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November 1990

Nobel Laureate: Joseph E. Murray, Clinical Surgeon, Scientist, Teacher

Author Affiliations

Atlanta, Ga

Arch Surg. 1990;125(11):1423-1424. doi:10.1001/archsurg.1990.01410230017001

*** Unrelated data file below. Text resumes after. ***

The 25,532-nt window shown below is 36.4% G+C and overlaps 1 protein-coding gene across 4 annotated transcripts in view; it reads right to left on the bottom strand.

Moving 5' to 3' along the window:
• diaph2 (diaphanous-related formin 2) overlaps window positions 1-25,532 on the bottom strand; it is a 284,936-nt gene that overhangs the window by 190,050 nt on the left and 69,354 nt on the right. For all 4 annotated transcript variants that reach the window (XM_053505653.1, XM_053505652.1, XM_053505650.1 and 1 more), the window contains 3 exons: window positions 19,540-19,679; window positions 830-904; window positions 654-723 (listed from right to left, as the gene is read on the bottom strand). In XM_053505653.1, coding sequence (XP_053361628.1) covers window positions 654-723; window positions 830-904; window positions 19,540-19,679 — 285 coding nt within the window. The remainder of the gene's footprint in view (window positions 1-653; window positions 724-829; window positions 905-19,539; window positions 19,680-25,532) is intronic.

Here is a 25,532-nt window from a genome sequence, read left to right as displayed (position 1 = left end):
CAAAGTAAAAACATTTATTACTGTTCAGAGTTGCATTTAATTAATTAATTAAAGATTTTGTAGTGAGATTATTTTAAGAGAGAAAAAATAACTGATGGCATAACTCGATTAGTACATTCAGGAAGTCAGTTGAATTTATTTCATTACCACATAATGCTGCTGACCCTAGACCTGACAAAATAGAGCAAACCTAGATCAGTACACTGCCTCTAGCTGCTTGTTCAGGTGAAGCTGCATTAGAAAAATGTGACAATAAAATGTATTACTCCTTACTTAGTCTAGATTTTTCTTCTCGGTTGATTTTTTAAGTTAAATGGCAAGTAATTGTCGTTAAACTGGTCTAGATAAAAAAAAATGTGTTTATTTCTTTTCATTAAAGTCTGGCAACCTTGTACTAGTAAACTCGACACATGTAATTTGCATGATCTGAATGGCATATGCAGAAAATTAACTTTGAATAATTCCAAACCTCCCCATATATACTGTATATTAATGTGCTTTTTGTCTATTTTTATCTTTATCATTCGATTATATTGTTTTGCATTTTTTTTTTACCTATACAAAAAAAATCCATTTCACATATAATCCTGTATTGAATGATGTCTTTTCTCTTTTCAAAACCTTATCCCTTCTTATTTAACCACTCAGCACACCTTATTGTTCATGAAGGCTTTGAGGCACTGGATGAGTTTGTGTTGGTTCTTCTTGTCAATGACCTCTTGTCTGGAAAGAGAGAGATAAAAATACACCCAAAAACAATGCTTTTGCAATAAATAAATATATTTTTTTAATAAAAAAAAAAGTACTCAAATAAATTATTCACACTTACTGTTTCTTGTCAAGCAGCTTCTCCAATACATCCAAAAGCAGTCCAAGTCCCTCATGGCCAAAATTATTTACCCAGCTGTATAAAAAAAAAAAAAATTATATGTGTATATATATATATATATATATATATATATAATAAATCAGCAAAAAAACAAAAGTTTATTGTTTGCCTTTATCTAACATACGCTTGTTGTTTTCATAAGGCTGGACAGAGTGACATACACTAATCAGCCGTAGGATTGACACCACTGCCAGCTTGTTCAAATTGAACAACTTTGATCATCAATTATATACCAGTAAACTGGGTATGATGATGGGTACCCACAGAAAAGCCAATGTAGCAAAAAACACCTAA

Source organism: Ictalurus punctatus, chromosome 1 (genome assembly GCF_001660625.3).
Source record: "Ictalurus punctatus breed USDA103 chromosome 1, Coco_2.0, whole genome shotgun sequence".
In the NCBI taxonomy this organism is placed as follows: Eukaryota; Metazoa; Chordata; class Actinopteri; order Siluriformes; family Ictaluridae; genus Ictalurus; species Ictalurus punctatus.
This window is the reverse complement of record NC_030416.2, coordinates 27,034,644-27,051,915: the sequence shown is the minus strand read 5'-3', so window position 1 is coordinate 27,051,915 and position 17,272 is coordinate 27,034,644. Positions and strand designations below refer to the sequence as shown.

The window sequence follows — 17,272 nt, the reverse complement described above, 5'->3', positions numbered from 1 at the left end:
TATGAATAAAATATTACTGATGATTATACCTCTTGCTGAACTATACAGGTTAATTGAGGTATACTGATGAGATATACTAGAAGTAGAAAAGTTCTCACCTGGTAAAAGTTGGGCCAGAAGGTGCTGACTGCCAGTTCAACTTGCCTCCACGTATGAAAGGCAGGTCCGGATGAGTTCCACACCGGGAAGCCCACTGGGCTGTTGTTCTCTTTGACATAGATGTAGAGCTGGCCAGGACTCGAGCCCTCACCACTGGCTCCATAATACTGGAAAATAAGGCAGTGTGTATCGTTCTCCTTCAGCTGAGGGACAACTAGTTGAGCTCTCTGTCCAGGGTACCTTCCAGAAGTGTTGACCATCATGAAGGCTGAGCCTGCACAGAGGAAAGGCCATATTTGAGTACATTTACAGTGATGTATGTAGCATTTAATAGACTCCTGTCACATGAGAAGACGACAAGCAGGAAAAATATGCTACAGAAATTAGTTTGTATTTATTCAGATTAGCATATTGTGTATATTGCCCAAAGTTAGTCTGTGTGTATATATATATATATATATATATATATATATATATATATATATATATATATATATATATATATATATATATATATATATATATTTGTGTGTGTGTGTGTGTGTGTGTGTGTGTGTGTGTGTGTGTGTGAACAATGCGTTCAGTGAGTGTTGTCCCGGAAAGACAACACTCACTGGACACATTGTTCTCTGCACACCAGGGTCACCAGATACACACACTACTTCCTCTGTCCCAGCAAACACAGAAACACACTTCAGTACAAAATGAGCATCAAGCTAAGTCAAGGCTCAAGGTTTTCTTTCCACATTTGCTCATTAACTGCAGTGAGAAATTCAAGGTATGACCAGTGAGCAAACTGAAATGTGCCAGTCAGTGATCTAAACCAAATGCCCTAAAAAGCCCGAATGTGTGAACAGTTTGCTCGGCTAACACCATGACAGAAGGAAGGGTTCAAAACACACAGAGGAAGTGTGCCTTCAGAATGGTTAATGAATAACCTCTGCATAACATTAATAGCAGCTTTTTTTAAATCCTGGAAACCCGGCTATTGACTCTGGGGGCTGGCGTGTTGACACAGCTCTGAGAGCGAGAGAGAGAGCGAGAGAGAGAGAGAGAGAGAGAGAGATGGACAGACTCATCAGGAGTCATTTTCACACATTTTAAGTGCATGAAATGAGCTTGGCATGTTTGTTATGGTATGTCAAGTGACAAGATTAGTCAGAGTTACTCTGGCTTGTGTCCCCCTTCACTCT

On Monday, October 8, 1990, the Clinical Congress of the American College of Surgeons and the surgical community at large were elated by the announcement that the Nobel Committee had awarded the 1990 Prize for Medicine or Physiology to Joseph E. Murray, MD, of Brigham and Women's Hospital in Boston, Mass, and to E. Donnall Thomas, MD, of the Fred Hutchinson Cancer Center, Seattle, Wash, for their discoveries enabling organ and cell transplantation. Dr Murray performed the first successful transplantation of a kidney from a living donor in identical twins. Subsequently, he demonstrated the feasibility of cadaveric kidney transplantation by ameliorating the immune response initially with radiation and subsequently with drug therapy, notably azathioprine and steroids. Dr Thomas demonstrated that methotrexate likewise would ameliorate the graft-vs-host response in bone marrow transplantation. This work was the seminal research that not only established organ transplantation, a human dream from the time of

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